Urology Associates
With 35 urologists, Urology Associates is the leader of urological care in Tennessee. We provide comprehensive and compassionate urological care to men and women.

FAQs and Answers About Urethral Strictures

The urethra’s job is to transport urine from the bladder out of the body. Sometimes, this small tube becomes even more narrow than usual. This condition is called a urethral stricture. Urethral strictures can cause uncomfortable symptoms, and may lead to additional medical complications if left untreated. Because of this, it’s recommended that patients seek a referral to a urologist for specialized treatment.

Do women ever get urethral strictures?

It’s possible, but rare. They almost always affect men because men have a longer urethra. This means there are more opportunities for the urethra to be affected by injuries or disease.

What causes urethral strictures?

Occasionally, urologists are unable to determine the cause. Some of the most common causes include:

  • Trauma to the urethra (such as from a fall)
  • Infection in the area (including sexually transmitted diseases)
  • Surgery to remove kidney stones
  • Use of a urinary catheter
  • Radiation therapy to the area
  • Benign prostatic hyperplasia (BPH)
  • Surgery for an enlarged prostate

Any condition or injury that can cause swelling and scarring of the urethra may cause it to narrow. This is why the doctor will ask about your prior history of surgeries. If you’ve ever had an endoscope or other instrument inserted into the urethra, there’s always a possibility that it can cause scarring.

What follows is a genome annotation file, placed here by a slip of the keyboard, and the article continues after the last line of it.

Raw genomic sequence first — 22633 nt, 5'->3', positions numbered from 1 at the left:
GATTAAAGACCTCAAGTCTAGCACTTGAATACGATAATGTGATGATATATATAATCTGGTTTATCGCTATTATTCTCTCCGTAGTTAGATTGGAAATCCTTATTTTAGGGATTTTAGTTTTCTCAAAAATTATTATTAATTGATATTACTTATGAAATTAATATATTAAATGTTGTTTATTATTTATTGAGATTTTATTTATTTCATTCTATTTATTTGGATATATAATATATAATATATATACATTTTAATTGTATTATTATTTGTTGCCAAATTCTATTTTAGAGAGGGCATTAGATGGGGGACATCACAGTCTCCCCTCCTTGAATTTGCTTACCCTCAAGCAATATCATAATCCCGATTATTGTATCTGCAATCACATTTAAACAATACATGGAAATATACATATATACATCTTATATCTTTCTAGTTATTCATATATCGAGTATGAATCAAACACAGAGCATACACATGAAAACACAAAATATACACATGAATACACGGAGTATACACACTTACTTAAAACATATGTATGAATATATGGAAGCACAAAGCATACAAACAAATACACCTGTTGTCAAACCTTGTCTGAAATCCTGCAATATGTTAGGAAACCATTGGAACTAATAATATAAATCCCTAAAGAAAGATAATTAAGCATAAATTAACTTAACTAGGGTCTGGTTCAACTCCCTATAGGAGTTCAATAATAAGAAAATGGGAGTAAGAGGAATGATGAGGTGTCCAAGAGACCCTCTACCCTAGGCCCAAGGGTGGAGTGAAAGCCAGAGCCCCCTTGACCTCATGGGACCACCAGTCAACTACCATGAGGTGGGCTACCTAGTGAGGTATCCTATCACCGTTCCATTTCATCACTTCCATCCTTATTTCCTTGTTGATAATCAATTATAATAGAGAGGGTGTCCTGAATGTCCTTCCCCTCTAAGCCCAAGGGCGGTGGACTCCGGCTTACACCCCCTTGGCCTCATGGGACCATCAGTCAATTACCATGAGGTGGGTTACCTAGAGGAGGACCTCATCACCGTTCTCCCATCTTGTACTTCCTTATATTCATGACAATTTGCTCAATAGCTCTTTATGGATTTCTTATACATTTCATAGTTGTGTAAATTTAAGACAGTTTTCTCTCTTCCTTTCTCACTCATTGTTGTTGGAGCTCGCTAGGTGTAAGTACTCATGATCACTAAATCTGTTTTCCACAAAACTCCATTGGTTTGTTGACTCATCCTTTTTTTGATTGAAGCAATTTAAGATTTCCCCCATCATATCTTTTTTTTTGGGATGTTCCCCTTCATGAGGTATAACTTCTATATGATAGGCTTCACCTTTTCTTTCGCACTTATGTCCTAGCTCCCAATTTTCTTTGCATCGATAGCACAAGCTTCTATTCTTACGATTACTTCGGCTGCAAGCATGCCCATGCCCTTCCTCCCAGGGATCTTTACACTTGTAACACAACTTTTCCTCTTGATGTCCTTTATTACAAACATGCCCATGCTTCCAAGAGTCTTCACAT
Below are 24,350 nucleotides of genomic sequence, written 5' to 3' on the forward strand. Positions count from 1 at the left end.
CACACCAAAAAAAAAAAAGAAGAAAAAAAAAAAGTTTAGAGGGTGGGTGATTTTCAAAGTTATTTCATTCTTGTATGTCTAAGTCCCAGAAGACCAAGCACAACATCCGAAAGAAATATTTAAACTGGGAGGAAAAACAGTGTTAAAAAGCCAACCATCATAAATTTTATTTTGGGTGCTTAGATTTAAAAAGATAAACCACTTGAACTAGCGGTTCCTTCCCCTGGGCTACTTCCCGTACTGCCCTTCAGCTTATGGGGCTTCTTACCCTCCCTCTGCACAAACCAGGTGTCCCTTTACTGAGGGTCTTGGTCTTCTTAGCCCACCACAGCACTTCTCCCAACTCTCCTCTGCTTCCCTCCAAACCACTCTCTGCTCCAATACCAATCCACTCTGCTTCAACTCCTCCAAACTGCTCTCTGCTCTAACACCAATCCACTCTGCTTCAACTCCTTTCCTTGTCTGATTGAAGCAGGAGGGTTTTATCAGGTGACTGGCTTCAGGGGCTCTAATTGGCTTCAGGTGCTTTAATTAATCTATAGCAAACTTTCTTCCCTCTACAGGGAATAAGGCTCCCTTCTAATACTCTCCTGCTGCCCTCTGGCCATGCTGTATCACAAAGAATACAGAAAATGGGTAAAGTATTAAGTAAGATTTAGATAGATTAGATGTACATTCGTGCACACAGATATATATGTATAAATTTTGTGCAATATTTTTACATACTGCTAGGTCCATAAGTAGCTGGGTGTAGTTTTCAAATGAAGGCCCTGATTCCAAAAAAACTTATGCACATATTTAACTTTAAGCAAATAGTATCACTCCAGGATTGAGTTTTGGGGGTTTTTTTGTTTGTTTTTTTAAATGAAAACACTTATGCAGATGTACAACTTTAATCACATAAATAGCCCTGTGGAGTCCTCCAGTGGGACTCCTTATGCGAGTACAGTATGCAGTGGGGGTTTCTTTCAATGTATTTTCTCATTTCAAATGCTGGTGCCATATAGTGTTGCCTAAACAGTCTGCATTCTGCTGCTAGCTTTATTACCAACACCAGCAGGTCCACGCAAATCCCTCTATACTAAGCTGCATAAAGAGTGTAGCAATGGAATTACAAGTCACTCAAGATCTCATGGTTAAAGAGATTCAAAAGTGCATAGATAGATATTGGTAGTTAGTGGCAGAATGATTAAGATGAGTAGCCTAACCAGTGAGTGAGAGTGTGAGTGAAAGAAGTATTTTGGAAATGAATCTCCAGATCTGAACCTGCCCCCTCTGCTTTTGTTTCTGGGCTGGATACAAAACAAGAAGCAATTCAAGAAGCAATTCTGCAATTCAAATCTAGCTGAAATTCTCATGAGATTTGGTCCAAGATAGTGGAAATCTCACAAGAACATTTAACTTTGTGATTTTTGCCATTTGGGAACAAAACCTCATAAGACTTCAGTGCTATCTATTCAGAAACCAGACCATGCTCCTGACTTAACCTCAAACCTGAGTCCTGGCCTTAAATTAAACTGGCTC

What are the symptoms of urethral strictures?

Initially, patients will primarily notice problems with urinary flow, including the following:

  • Incomplete bladder emptying
  • Decreased urine stream
  • Spraying or sputtering of the urine stream

Some patients may also experience pain during urination. If the urethral stricture isn’t treated and it causes additional damage, such as damage to the kidneys, patients may experience bloody or dark urine, bloody semen, urethral leaking, and abdominal pain. Urinary tract infections (UTIs) may occur frequently, along with urinary incontinence and swelling of the penis.

Have you been diagnosed with urethral strictures? Find the expert care you need at Urology Associates, P.C. Call us today at (855) 901-1338 to request our next available appointment with a urologist in Tennessee.

Treating Fecal Incontinence

Millions of Americans suffer from fecal incontinence. This urologic condition can be a humiliating experience for patients when it happens in public places. Remember that it’s a medical problem—not a character flaw. If you’ve ever lost bowel control, visit a urologist right away to get the medical treatment you need to regain your dignity and health. Your treatment plan will depend on the underlying cause of your condition.

Dietary Modifications